A double-isotope, microsphere technique was used to study the effect of feeding on the distribution of blood flow to the different tissue layers of each part of the alimentary tract of conscious dogs. Flow measurements were obtained 45 min after ingestion of a high-protein meal, at which time the bulk of the meal was in the stomach and jejunum, little or no meal was in the ileum, and no meal was in the colon. Blood flow to the whole wall of the body of the stomach, jejunum, and ileum increased by 96%, 93%, and 153%, respectively, while there was no significant change in flow to the colon. Cardiac output was unchanged by feeding; therefore a much higher fraction of the cardiac output was diverted to the mesenteric circulation. Although the villi presumably carry out most of the work of absorption, all tissue layers in the small intestine (villi, crypts, and submucosa plus muscularis) shared equally in the enhanced postprandial flow. In contrast, the entire increase in flow to the stomach and colon was diverted to the mucosa. These studies indicate that the postprandial increase in gut blood flow is not mediated solely by the local presence of nutrients in the lumen but rather that the presence of food in the upper gut results in a diffuse decrease in vascular resistance along the entire linear extent of the bowel. The proportional increase in flow to all layers of the small intestine suggests that local distribution of flow in this organ is not closely linked to the metabolic demands of the absorptive process.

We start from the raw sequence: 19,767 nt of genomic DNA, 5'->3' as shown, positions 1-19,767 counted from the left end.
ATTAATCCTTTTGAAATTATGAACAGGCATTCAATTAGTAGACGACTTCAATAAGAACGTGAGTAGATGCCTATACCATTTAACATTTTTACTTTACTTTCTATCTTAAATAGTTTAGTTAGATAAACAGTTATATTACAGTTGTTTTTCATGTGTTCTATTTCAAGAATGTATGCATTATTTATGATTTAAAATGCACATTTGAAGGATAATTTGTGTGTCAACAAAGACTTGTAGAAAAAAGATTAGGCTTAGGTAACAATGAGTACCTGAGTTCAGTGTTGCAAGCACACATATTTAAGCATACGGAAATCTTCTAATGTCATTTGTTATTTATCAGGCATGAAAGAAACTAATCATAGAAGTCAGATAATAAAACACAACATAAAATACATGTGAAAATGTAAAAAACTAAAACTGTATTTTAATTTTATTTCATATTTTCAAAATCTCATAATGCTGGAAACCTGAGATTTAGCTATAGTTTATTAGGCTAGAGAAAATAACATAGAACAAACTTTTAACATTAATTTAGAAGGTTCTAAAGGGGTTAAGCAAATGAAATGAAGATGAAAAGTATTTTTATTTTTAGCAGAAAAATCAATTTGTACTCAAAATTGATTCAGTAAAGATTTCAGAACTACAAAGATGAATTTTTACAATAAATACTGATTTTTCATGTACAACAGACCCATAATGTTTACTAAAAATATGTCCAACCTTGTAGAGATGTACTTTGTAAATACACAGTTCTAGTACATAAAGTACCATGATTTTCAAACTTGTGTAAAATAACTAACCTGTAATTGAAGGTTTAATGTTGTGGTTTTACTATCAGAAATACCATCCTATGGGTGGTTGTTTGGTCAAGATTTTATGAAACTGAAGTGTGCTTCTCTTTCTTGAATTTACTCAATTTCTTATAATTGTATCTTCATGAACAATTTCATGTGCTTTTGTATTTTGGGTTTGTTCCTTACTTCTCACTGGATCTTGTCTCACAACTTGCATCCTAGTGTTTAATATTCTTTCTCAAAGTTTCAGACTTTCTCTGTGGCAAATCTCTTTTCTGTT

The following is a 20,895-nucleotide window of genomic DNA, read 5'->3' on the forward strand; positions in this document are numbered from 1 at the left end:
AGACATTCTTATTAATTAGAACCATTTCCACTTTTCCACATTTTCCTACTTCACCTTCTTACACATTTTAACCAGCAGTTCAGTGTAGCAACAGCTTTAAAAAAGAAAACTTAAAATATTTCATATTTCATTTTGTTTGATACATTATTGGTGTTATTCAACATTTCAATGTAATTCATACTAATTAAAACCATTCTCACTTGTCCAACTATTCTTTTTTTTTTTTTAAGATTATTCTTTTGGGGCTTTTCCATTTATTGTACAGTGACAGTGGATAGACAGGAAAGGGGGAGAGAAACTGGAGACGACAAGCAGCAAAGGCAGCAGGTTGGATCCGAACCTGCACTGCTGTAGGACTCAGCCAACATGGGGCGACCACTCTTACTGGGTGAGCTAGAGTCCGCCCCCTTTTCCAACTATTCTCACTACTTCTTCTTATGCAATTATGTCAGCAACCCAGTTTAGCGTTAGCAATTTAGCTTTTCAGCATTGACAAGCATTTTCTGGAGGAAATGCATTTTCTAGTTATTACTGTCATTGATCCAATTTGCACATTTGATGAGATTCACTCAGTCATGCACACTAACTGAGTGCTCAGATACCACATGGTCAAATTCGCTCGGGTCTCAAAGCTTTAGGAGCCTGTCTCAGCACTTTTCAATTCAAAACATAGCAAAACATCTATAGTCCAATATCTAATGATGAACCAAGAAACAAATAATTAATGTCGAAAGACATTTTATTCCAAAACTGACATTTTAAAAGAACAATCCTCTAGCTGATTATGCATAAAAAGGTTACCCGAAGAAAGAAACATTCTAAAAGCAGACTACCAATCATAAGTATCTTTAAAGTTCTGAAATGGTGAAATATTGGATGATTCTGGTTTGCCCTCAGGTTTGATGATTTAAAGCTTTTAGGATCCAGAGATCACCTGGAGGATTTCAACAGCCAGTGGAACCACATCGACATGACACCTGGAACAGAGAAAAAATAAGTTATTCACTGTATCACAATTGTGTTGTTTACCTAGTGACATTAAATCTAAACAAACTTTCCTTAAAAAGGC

|Original language||English (US)|
|Number of pages||6|
|Journal||The Journal of laboratory and clinical medicine|
|State||Published - Apr 1979|